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United Nations Conference on Human Settlements
Sustainable Cities: An American Dream or Future Reality?

The United States of America struggles every day to improve its living environments. Our neighborhoods, both inner city and suburban, are seriously challenged by congestion, pollution, and crime. How can the U.S. government best address such challenges to our cities? In the 21st century, American cities must learn to face future urban development issues taking into account, not only the bottom-line cost analyses in dollars and cents, but the social and economic effects on communities, neighborhoods, families, and individuals.

The United Nations Association of the United States of America’s (UNA_USA) workshop, Sustainable Cities: An American Dream or Future Reality?, focuses on how American citizens, in cooperation with government, on the local state and federal level, the public sector, and community-based organizations can bring about change in our cities, without forgetting that any urban policies or programs affect individuals where they live.

The following is a presentation made by Steven C. Hall

Good afternoon. I know it is late and has been a long day. Thank you for your interest indicated with your strong attendance. We hope our information will be useful to share.

Please bear in mind that in my presentation I will use gross simplifications of complex issues as our time is short, but I will welcome questions at the end.

In 1993 President Clinton commissioned a council to recommend a national action strategy for sustainable development for America. It was published earlier this year. It is available from the US Government Printing Office and is also accessible via the Internet. You can note the address. I am also passing out a news article about an interesting program in Boston by a group called the Christian Economic Coalition (CEC) which is modeled from the 50 year old Mondragon cooperative program in Spain which I learned about at the Boston US Network pre-Habitat Town Meeting. It is a program of great relevance to the inner city problems we are facing in many areas of our country. It is a program of action founded on values, faith and hope for the future.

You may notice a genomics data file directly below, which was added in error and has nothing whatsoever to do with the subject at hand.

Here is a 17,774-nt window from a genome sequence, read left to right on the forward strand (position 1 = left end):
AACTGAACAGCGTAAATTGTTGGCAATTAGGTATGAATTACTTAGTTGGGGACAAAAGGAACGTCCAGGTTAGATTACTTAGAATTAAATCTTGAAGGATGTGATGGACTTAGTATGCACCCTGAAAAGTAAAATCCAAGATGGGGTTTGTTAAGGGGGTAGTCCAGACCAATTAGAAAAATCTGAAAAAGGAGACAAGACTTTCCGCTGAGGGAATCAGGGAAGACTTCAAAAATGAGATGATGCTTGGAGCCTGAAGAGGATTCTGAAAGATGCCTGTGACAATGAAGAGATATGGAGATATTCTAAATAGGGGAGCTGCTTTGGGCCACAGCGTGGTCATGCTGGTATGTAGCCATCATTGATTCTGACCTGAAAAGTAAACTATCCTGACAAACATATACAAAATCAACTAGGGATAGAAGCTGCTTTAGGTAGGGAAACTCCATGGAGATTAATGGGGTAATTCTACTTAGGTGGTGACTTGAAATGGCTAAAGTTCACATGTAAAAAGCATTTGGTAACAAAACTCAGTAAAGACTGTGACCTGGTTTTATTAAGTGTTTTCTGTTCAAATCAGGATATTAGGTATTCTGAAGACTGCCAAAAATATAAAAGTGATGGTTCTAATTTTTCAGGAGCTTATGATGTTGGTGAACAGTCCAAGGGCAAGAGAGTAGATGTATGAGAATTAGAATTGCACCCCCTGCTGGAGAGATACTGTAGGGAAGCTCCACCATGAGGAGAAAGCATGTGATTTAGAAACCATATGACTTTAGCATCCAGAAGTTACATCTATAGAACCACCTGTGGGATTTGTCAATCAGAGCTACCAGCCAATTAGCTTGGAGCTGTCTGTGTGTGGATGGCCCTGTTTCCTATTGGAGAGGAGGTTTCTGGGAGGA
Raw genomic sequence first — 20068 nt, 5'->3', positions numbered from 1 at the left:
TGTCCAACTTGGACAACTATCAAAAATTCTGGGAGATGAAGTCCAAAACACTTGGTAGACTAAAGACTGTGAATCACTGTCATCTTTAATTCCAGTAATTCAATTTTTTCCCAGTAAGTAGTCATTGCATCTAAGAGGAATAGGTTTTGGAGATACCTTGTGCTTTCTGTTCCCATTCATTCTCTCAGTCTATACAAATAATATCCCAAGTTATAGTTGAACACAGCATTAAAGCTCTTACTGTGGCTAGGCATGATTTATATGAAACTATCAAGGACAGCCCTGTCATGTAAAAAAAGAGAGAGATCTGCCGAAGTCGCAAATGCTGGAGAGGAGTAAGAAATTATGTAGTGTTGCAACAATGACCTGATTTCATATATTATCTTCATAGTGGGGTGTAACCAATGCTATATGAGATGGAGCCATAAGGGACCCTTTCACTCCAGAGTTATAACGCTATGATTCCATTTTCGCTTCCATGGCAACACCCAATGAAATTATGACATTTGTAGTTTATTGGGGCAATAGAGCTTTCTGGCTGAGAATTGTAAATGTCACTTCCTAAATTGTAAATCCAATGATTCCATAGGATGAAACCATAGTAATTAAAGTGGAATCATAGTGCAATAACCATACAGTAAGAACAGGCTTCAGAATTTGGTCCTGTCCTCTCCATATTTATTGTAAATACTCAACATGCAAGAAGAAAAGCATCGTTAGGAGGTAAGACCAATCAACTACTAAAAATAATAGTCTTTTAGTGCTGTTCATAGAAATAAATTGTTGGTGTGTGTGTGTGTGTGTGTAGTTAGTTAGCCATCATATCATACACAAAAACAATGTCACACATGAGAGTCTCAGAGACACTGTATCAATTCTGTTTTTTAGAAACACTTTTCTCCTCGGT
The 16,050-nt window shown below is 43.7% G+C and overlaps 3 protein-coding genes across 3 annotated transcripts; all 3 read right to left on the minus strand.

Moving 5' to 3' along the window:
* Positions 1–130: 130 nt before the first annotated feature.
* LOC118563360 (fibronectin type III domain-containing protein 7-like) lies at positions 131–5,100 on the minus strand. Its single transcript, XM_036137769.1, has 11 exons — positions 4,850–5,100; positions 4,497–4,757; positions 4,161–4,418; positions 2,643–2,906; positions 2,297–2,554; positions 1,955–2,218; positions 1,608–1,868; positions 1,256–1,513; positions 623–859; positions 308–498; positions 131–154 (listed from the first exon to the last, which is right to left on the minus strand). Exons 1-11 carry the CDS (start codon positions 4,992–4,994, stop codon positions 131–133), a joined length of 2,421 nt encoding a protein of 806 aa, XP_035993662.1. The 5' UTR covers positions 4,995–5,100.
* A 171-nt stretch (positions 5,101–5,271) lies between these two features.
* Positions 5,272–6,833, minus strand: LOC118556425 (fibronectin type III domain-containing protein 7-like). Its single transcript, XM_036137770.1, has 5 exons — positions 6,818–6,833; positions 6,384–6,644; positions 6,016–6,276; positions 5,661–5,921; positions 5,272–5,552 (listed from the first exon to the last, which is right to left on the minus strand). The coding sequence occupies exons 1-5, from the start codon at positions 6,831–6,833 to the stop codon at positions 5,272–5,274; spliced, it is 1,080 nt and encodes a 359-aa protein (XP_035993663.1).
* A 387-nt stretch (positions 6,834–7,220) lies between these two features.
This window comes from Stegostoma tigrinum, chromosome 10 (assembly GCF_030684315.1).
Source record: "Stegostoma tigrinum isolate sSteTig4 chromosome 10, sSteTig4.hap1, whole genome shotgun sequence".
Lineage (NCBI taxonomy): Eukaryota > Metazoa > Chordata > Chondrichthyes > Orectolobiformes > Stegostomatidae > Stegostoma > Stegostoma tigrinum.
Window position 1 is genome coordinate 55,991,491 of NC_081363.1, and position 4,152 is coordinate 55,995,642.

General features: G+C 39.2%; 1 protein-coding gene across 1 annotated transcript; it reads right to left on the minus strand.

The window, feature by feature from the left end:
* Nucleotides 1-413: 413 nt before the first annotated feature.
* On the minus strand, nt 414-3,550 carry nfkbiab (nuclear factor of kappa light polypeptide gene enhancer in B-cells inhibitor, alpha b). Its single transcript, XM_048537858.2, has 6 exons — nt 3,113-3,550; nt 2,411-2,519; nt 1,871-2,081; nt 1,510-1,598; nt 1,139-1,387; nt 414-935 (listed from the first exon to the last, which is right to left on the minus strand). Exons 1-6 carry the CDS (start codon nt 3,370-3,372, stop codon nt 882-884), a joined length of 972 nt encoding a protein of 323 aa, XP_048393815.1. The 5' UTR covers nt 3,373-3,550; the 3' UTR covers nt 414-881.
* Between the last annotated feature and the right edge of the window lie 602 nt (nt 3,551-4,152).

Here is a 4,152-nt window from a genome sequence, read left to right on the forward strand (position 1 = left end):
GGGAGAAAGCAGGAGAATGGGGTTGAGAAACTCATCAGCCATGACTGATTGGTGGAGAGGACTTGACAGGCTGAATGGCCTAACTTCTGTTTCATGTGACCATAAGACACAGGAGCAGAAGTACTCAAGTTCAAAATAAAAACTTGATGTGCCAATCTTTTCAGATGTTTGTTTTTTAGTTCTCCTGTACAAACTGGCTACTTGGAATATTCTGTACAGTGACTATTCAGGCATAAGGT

My statement in the handout for this workshop (see attached) that speaks of the “spirit of the project” built from consensus, is only operable when the underlying values are good and true. It is really the second of three steps. I will talk about the first today: the determination of values. On the same topic, I also am pleased to report from my participation at the preceding World Business Forum that the business community, for the first time a partner in a UN conference, has affirmed values in its affairs and a role in social development. It is eager to explore new partnerships with government, NGO’s and others to achieve sustainable development goals.

Our Native Americans have a wonderful spiritual goal that we must live today for the seventh generation in our future. It is good wisdom for all of mankind.

America may be noted for developing the means of achieving two basic human requirements: The right to self-expressed individual rights through democracy and the satisfaction of physical needs. As imperfect as we Americans may feel our political system to be, it seems to be the model for much of the world. In our pursuit of material satisfaction, we have developed consumerism to a finely tuned but unsustainable machine. It is a model of envy, emulation, and disapproval. Americans are increasingly questioning the values underlying our patterns of consumption. This is particularly true about how we are choosing and being forced to live.